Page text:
and speaking about regs here's what one disconnected Adirondack resident of 41 years said about the fishing regs. -

'On March 26, ECOs Nathan Favreau and Jeffrey Hovey were on snowmobile patrol between Essex and Franklin counties to check for illegal ice fishing activity on remote trout ponds. Soon after the ECOs began the patrol they encountered a snowmobile parked at Pine Pond. Ice fishing and the use of live bait are prohibited on the 50-acre trout and salmon pond, located in the High Peaks Wilderness. ECOs Favreau and Hovey observed the owner of the snowmobile ice fishing with tip-ups and found that the man was also using live minnows for bait. The man claimed to be unaware of the fishing regulations and had never opened the New York State Fishing Regulation Guide in his 41 years of living in the Adirondacks. He was issued tickets for ice fishing in closed waters, possession of baitfish in prohibited waters, and failure to exhibit a baitfish receipt. All of the charges are returnable to the Town of Harrietstown Court on April 17.'

of course he/she's innocent until proven guilty in a court of law and a jury of his/her peers.
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Old 04-08-2017, 09:22 AM   #24
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Originally Posted by Buckladd View Post
Have you ever read a book called the Old Pro Turkey Hunter? The author learned spring hunting from an old timer in the south. No camo, no dekes, no choke tubes; just calling and woodsmanship.
I havent, will check it out, Thanks
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Old 04-13-2017, 09:56 PM   #25
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bounder,
not sure of the source of the 160k - 180k turkey numbers = ~ 1 turkey for every 0.3 sq. mi.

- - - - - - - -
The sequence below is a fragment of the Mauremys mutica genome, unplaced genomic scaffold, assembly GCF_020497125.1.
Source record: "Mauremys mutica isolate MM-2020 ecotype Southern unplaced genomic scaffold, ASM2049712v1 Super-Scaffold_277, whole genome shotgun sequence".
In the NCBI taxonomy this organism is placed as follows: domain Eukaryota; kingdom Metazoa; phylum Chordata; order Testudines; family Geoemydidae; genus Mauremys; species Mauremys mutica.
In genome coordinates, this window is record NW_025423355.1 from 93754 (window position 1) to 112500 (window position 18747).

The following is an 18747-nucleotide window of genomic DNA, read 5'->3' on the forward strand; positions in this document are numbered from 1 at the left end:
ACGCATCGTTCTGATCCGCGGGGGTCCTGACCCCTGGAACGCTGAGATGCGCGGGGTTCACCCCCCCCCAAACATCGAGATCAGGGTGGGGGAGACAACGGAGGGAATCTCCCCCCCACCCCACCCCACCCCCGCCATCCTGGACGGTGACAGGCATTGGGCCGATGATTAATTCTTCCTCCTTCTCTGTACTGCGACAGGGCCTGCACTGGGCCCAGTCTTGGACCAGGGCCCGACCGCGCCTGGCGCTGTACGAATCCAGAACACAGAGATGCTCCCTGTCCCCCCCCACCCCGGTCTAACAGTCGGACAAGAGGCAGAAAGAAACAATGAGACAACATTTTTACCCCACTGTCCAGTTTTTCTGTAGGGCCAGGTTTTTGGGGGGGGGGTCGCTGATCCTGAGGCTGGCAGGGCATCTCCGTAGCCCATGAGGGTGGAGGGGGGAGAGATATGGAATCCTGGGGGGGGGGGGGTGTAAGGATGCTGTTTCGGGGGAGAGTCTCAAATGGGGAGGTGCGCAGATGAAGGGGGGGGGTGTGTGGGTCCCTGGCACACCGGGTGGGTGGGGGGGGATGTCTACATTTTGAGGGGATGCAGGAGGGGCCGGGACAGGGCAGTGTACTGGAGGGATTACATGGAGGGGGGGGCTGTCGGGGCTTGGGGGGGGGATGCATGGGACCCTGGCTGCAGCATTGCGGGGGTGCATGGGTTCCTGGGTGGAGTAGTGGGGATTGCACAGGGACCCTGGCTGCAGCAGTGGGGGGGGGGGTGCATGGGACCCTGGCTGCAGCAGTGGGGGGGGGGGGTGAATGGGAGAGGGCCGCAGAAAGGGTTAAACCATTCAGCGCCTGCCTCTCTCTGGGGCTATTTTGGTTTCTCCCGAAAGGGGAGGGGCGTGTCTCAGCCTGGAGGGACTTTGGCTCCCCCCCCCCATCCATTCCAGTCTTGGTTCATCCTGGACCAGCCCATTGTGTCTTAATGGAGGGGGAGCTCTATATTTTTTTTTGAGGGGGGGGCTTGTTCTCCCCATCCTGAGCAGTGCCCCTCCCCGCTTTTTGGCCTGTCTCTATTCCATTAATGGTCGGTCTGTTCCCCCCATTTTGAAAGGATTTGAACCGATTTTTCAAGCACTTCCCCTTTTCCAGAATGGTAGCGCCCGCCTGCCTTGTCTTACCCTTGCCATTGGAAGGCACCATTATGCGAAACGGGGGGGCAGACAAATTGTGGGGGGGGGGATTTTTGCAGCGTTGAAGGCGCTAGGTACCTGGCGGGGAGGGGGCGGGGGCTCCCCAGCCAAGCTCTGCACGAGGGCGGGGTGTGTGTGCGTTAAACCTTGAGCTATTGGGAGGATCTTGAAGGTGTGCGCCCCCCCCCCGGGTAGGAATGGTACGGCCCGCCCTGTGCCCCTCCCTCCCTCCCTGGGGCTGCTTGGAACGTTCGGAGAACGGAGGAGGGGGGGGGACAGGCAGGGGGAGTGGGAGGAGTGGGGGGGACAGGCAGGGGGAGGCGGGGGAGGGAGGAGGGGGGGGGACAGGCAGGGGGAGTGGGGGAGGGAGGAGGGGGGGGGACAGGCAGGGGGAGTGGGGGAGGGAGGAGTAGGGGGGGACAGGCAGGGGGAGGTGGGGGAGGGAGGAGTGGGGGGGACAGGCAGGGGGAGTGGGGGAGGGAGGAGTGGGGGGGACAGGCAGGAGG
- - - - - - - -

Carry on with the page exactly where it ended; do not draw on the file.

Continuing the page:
the turkey population numbers of 300,000 in another post from earlier times was equal to 1 turkey for every ~0.18 sq. mi.

did the source numbers represent pre or post hatch numbers?
how were the numbers calculated?
if it's calculated anything like the algorithm for deer numbers - it would include an elusive number of how many deer killed were reported since a high percentage of deer hunters don't report their kill.

the other missing part is how many young turkeys are taken by raptors like the red tailed hawk and large owls. it seems we've got far more red tails per sq. mile than turkeys.
The estimate on Turkey #'s came from this DEC report: http://www.dec.ny.gov/docs/wildlife_...eyresearch.pdf

These population estimates are almost always conservative, meaning the biologists tend to err on the low-side, as a built in safety margin. I can't speak on how they came up with the numbers for this specific report, but normally such population estimates come from field surveys and hunter sightings and estimating #'s based on habitat, food sources, ect. You could probably contact the DEC to get a more in-depth explanation of how they come up with those numbers.

I can't speak to raptor predation on Turkey, but I'd imagine in places like the ADK's, it's not that high due to the tree coverage they Turkeys have.
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Old 04-14-2017, 09:19 PM   #26